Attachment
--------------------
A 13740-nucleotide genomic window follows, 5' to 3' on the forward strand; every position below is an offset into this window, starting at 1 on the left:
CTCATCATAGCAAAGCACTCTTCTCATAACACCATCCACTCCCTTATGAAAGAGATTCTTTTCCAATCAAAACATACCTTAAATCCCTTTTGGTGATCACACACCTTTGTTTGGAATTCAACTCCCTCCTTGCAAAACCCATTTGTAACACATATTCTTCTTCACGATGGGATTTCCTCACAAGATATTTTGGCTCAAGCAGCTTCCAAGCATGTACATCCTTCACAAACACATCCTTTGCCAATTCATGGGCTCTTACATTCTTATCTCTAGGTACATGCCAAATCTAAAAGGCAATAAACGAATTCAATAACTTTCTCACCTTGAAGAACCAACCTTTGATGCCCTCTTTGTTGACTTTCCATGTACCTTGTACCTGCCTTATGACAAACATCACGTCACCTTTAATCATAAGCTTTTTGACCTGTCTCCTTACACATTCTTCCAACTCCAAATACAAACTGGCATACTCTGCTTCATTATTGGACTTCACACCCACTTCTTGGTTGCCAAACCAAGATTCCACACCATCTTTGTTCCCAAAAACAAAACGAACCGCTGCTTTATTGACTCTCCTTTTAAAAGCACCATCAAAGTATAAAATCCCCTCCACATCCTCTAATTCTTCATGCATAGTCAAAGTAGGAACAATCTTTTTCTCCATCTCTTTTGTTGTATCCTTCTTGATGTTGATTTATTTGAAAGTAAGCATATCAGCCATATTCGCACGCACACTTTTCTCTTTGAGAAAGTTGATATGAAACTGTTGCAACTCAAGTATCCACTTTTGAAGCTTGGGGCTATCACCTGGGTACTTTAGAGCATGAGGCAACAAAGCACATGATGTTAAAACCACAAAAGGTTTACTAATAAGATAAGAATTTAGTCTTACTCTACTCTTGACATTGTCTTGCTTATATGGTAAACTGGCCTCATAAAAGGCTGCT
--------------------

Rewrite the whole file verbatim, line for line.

A 13740-nucleotide genomic window follows, 5' to 3' on the forward strand; every position below is an offset into this window, starting at 1 on the left:
CTCATCATAGCAAAGCACTCTTCTCATAACACCATCCACTCCCTTATGAAAGAGATTCTTTTCCAATCAAAACATACCTTAAATCCCTTTTGGTGATCACACACCTTTGTTTGGAATTCAACTCCCTCCTTGCAAAACCCATTTGTAACACATATTCTTCTTCACGATGGGATTTCCTCACAAGATATTTTGGCTCAAGCAGCTTCCAAGCATGTACATCCTTCACAAACACATCCTTTGCCAATTCATGGGCTCTTACATTCTTATCTCTAGGTACATGCCAAATCTAAAAGGCAATAAACGAATTCAATAACTTTCTCACCTTGAAGAACCAACCTTTGATGCCCTCTTTGTTGACTTTCCATGTACCTTGTACCTGCCTTATGACAAACATCACGTCACCTTTAATCATAAGCTTTTTGACCTGTCTCCTTACACATTCTTCCAACTCCAAATACAAACTGGCATACTCTGCTTCATTATTGGACTTCACACCCACTTCTTGGTTGCCAAACCAAGATTCCACACCATCTTTGTTCCCAAAAACAAAACGAACCGCTGCTTTATTGACTCTCCTTTTAAAAGCACCATCAAAGTATAAAATCCCCTCCACATCCTCTAATTCTTCATGCATAGTCAAAGTAGGAACAATCTTTTTCTCCATCTCTTTTGTTGTATCCTTCTTGATGTTGATTTATTTGAAAGTAAGCATATCAGCCATATTCGCACGCACACTTTTCTCTTTGAGAAAGTTGATATGAAACTGTTGCAACTCAAGTATCCACTTTTGAAGCTTGGGGCTATCACCTGGGTACTTTAGAGCATGAGGCAACAAAGCACATGATGTTAAAACCACAAAAGGTTTACTAATAAGATAAGAATTTAGTCTTACTCTACTCTTGACATTGTCTTGCTTATATGGTAAACTGGCCTCATAAAAGGCTGCT